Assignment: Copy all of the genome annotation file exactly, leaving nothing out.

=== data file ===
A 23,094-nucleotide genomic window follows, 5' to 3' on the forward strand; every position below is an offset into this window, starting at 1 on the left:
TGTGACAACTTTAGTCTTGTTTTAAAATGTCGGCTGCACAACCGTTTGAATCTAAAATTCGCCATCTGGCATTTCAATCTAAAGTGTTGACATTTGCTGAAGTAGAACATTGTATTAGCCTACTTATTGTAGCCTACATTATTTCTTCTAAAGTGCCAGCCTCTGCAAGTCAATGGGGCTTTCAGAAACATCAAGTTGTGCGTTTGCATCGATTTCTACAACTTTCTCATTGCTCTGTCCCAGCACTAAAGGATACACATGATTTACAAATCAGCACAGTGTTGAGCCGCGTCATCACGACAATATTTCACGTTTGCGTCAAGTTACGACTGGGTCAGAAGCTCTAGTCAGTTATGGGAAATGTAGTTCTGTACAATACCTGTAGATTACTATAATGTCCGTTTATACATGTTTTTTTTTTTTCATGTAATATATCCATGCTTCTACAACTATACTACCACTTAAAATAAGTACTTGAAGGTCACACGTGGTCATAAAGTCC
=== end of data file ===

A 23,094-nucleotide genomic window follows, 5' to 3' on the forward strand; every position below is an offset into this window, starting at 1 on the left:
TGTGACAACTTTAGTCTTGTTTTAAAATGTCGGCTGCACAACCGTTTGAATCTAAAATTCGCCATCTGGCATTTCAATCTAAAGTGTTGACATTTGCTGAAGTAGAACATTGTATTAGCCTACTTATTGTAGCCTACATTATTTCTTCTAAAGTGCCAGCCTCTGCAAGTCAATGGGGCTTTCAGAAACATCAAGTTGTGCGTTTGCATCGATTTCTACAACTTTCTCATTGCTCTGTCCCAGCACTAAAGGATACACATGATTTACAAATCAGCACAGTGTTGAGCCGCGTCATCACGACAATATTTCACGTTTGCGTCAAGTTACGACTGGGTCAGAAGCTCTAGTCAGTTATGGGAAATGTAGTTCTGTACAATACCTGTAGATTACTATAATGTCCGTTTATACATGTTTTTTTTTTTTCATGTAATATATCCATGCTTCTACAACTATACTACCACTTAAAATAAGTACTTGAAGGTCACACGTGGTCATAAAGTCC